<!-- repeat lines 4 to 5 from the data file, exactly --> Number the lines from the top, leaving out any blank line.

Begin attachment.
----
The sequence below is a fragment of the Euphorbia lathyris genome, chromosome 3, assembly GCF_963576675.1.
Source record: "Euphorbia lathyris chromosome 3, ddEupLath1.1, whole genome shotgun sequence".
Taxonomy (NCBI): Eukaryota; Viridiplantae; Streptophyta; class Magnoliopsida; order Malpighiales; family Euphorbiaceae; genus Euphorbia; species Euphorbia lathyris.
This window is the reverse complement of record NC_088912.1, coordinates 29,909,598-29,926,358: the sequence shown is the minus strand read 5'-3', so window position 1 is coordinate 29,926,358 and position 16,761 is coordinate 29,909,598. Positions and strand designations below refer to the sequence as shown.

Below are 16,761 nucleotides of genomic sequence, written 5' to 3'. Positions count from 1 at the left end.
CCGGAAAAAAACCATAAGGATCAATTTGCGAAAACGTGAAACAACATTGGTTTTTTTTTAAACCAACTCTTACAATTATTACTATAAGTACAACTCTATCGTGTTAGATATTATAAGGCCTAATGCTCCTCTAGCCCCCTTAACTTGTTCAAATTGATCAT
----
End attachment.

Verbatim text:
This window is the reverse complement of record NC_088912.1, coordinates 29,909,598-29,926,358: the sequence shown is the minus strand read 5'-3', so window position 1 is coordinate 29,926,358 and position 16,761 is coordinate 29,909,598. Positions and strand designations below refer to the sequence as shown.

Below are 16,761 nucleotides of genomic sequence, written 5' to 3'. Positions count from 1 at the left end.